The Little Girl

96709672Most people would describe themselves as compassionate. But I realized something only very recently. When we show compassion, we can feel embarrassed, awkward or vulnerable. And the most damaging of these feelings is vulnerability. We worry that compassion exposes our weaknesses, allowing people to take advantage of us.

I was six years old when our church made a food collection for the poor of our parish. I searched our pantry that morning with my Mum and all we could come up with was a can of baked beans and a packet of crackers. We needed to keep the baked beans for our dinner and Mum was hoping to keep the crackers for a special occasion.

There was only one thing to do. We had to sacrifice the crackers.

Mum let me place the crackers by the altar in the church. I stood the packet beside a can of sweet corn. And I watched as a little girl with a ragged dress placed a single potato on the table. She turned and stared at me with wide, haunted eyes. Mum said not to stare back at her and I asked Mum if the little girl was one of the poor people of our parish and if she was poor, why was she making a donation? Mum told me not to ask so many questions.

Later that evening, there was a knock on our front door. It was the Reverend and he was carrying a cardboard box. Mum told me to wait in the kitchen while she prayed with the good Reverend, both on their knees in the living room, hands together in prayer. And as the Reverend left, he told me that God would always provide and to pray for my mother every day.

Mum said we would eat well that night. I had never tasted sweet corn. There was a single banana in the box and Mum sliced it up for me and my two sisters and sprinkled it with sugar so that we could each have a little taste. And she said we were blessed to get our packet of crackers back but we would still keep them for a special occasion.

But I only had one thought. All I could see in my mind was that little girl with her torn dress, placing a single potato by the altar, haunting me with those eyes. I hoped and I prayed that the little girl also received a box from the kind Reverend that night.

At six years old, I did not know I was poor. And I did not know that I lived in poverty and destitution. But I did know that there was someone else worse off than me.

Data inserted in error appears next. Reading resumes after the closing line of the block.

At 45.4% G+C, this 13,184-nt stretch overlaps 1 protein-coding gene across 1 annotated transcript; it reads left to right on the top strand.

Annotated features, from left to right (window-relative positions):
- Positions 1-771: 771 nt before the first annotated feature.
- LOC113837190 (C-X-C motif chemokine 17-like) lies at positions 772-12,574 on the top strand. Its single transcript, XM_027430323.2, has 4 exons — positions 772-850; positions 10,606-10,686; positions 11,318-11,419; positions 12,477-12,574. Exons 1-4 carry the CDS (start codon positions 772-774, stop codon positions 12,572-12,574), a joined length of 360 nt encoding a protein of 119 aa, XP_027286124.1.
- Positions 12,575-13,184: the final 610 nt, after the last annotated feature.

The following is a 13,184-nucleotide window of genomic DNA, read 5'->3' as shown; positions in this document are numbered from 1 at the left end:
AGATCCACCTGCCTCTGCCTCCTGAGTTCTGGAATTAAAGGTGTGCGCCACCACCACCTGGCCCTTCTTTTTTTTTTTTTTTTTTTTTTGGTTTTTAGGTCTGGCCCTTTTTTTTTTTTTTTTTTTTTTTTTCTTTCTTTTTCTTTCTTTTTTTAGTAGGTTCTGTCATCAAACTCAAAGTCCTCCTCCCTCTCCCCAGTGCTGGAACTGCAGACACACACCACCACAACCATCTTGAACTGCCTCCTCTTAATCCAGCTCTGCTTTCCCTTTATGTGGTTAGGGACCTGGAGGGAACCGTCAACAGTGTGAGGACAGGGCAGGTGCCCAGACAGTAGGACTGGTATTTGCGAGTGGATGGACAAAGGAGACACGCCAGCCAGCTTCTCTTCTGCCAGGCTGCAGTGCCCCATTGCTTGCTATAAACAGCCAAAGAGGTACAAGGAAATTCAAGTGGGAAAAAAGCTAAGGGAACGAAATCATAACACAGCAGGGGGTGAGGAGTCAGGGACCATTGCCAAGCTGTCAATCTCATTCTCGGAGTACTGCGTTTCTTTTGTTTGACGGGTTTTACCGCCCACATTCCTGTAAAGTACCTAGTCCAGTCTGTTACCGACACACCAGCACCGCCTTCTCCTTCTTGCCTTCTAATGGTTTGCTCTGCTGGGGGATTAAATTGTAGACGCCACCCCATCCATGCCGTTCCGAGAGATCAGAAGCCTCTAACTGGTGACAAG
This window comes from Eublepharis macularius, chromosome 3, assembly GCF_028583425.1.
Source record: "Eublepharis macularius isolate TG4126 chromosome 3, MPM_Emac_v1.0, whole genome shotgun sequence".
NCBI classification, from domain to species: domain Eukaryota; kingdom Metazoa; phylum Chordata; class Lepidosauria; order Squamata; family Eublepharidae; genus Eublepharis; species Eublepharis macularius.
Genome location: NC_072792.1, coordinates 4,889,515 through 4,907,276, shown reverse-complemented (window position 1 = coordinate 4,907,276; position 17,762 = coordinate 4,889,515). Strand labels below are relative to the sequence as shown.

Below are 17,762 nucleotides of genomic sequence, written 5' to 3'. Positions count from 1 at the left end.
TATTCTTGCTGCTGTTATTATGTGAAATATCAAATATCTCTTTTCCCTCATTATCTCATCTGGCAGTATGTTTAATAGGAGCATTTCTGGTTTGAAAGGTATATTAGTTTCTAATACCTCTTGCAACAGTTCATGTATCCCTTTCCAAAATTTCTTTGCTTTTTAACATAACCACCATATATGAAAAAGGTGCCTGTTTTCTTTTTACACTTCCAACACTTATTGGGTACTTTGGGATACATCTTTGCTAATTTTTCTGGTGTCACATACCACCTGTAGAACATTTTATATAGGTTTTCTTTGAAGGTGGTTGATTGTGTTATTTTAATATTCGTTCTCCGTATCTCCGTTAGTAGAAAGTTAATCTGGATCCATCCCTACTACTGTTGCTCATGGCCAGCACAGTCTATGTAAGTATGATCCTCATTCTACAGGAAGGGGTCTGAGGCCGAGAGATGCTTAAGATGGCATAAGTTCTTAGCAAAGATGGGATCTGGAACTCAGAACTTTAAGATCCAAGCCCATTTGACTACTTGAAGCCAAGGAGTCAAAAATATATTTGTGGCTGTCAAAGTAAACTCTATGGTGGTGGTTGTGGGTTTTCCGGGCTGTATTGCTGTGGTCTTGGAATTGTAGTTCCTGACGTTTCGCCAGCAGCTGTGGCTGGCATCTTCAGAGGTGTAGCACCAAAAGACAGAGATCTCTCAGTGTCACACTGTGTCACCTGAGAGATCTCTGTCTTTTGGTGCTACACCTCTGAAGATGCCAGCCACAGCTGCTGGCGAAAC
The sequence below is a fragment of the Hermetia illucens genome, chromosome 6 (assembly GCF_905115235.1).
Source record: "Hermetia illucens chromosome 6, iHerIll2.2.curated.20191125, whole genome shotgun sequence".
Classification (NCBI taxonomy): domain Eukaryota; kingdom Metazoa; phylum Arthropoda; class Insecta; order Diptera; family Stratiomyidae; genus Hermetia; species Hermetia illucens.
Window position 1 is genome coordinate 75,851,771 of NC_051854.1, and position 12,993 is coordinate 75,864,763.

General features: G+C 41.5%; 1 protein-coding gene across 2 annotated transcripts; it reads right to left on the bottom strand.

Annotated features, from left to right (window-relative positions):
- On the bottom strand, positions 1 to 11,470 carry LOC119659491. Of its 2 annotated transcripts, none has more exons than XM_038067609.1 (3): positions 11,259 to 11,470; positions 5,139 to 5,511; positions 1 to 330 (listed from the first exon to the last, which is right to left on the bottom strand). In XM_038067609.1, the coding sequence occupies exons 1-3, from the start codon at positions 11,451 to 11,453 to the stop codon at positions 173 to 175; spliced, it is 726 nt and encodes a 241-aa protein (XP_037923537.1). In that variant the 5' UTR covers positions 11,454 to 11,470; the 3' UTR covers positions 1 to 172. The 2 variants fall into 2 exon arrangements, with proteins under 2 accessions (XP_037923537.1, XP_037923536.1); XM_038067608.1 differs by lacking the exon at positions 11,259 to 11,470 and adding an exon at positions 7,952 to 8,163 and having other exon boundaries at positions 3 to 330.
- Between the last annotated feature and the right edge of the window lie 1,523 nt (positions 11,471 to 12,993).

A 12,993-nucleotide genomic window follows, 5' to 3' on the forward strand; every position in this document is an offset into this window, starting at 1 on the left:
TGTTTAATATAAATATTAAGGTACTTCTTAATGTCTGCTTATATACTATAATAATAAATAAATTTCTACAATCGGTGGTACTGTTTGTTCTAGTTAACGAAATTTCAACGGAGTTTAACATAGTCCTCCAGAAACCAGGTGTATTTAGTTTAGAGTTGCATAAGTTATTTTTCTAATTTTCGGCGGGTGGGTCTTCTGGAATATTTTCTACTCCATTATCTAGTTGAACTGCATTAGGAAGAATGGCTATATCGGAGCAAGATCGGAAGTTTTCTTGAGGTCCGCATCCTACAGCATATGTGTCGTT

And now I know that what I was feeling was compassion. Even more, I now know that compassion should not make you feel awkward or embarrassed. It must never make you feel vulnerable.

Compassion fills you with joy, it empowers you and it releases you from the bonds of self-pity. And far from compassion making people want to take advantage of you, it makes people want to know you, to be around you, to love you.

I still worry about the little girl in the ragged dress with the haunted eyes.

Comments

  1. John,

    Another beautiful post that truly does illustrate compassion and, especially, compassion in children.

    When I was around 6, I wanted a hat like one I had seen a girl wear in the movies. Came Easter, I got a hat like that as an Easter gift. My mother being Italian, we used to go to a very poor Italian church in a very poor neighborhood. That Easter I wore my new hat to church so proudly. But when we got there I looked around and saw that nobody else had a hat like mine. I remember feeling ashamed and sorry that the other little girls did not have pretty hats. It was my first lesson in the inequalities of life. I never wore that hat again to church.

    Best,
    Ellen

  2. I wonder how such a sensitive loving child bore the life you did John? This is a beautiful story. I am so thankful that you have learned how to share your pain, and make it into joy rather than bitterness. So many people I know have made bitterness their creed.

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